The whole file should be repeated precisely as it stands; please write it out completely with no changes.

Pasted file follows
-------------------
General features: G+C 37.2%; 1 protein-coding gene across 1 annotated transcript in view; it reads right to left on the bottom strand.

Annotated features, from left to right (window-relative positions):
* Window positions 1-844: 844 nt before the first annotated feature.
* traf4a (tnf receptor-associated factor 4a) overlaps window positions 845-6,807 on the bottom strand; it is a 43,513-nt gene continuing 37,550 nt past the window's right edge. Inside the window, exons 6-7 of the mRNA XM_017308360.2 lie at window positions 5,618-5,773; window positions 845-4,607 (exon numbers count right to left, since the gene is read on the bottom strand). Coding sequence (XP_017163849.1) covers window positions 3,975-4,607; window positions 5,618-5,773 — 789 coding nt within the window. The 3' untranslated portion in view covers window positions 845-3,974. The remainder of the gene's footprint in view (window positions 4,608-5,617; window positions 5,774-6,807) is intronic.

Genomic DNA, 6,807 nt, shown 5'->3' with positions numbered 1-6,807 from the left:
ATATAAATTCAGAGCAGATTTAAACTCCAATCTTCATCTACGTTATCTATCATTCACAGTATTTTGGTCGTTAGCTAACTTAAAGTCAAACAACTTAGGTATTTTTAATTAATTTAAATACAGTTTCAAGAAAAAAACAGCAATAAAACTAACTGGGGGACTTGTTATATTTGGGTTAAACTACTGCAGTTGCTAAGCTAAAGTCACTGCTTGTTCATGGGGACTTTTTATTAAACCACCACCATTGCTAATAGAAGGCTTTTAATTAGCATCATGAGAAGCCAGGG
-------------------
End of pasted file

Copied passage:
General features: G+C 37.2%; 1 protein-coding gene across 1 annotated transcript in view; it reads right to left on the bottom strand.

Annotated features, from left to right (window-relative positions):
* Window positions 1-844: 844 nt before the first annotated feature.
* traf4a (tnf receptor-associated factor 4a) overlaps window positions 845-6,807 on the bottom strand; it is a 43,513-nt gene continuing 37,550 nt past the window's right edge. Inside the window, exons 6-7 of the mRNA XM_017308360.2 lie at window positions 5,618-5,773; window positions 845-4,607 (exon numbers count right to left, since the gene is read on the bottom strand). Coding sequence (XP_017163849.1) covers window positions 3,975-4,607; window positions 5,618-5,773 — 789 coding nt within the window. The 3' untranslated portion in view covers window positions 845-3,974. The remainder of the gene's footprint in view (window positions 4,608-5,617; window positions 5,774-6,807) is intronic.

Genomic DNA, 6,807 nt, shown 5'->3' with positions numbered 1-6,807 from the left:
ATATAAATTCAGAGCAGATTTAAACTCCAATCTTCATCTACGTTATCTATCATTCACAGTATTTTGGTCGTTAGCTAACTTAAAGTCAAACAACTTAGGTATTTTTAATTAATTTAAATACAGTTTCAAGAAAAAAACAGCAATAAAACTAACTGGGGGACTTGTTATATTTGGGTTAAACTACTGCAGTTGCTAAGCTAAAGTCACTGCTTGTTCATGGGGACTTTTTATTAAACCACCACCATTGCTAATAGAAGGCTTTTAATTAGCATCATGAGAAGCCAGGG